UDP floods are used frequently for larger bandwidth DDoS attacks because they are connectionless and it is easy to generate UDP packets using scripts.
DNS uses UDP primarily and under some circumstances uses TCP. Because, the usage of UDP/DNS protocol is extremely popular as a DDoS tool.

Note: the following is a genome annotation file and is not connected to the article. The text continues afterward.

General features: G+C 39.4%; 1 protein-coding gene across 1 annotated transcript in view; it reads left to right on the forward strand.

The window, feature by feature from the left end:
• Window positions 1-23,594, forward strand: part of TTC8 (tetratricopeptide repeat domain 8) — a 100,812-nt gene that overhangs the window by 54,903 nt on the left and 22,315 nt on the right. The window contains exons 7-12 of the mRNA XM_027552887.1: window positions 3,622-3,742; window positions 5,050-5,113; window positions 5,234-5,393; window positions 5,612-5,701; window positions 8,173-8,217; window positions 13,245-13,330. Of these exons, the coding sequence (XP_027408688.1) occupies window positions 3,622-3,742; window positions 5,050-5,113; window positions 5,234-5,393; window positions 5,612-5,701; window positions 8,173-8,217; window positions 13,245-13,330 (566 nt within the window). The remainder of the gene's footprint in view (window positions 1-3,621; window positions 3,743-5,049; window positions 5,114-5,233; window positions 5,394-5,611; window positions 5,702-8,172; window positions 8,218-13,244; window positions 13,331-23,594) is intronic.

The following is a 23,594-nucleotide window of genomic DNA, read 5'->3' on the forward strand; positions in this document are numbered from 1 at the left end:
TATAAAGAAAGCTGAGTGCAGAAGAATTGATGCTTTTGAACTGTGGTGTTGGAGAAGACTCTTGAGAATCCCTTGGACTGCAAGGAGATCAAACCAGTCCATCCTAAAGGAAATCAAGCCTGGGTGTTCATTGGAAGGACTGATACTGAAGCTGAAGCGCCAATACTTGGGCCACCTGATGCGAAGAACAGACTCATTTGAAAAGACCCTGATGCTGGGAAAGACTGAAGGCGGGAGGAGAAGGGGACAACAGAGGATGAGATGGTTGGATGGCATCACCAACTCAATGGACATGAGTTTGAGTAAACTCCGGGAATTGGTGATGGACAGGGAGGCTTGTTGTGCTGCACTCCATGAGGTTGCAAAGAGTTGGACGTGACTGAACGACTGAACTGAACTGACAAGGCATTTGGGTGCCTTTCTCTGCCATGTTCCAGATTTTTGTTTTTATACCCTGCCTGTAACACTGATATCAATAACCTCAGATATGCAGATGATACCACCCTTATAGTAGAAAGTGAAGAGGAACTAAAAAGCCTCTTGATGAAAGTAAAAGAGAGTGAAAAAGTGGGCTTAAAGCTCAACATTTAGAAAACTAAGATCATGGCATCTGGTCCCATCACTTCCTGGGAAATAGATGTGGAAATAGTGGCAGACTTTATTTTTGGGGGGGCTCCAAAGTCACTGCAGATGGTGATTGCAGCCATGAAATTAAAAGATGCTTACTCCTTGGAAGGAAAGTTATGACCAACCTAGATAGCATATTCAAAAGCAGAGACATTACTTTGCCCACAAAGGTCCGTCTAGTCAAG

Since DNS is a critically important protocol upon which the Internet is based, its availability is of utmost importance. To deny the availability, a malicious attacker sends spoofed requests to open DNS resolvers that allow recursion. There are millions of open DNS resolvers on the Internet including many home gateways. The open DNS resolver processes these requests as valid and then returns the DNS replies to the spoofed recipient (i.e., the victim). When the number of requests is large, the resolvers could potentially generate a large flood of DNS replies. This is known as an amplification attack because this method takes advantage of misconfigured DNS resolvers to turn a small DNS query into a much larger payload directed at the target. In yet another type of attacks, unsolicted or anomalous queries may be sent to the DNS servers. Click Here To Continue Reading
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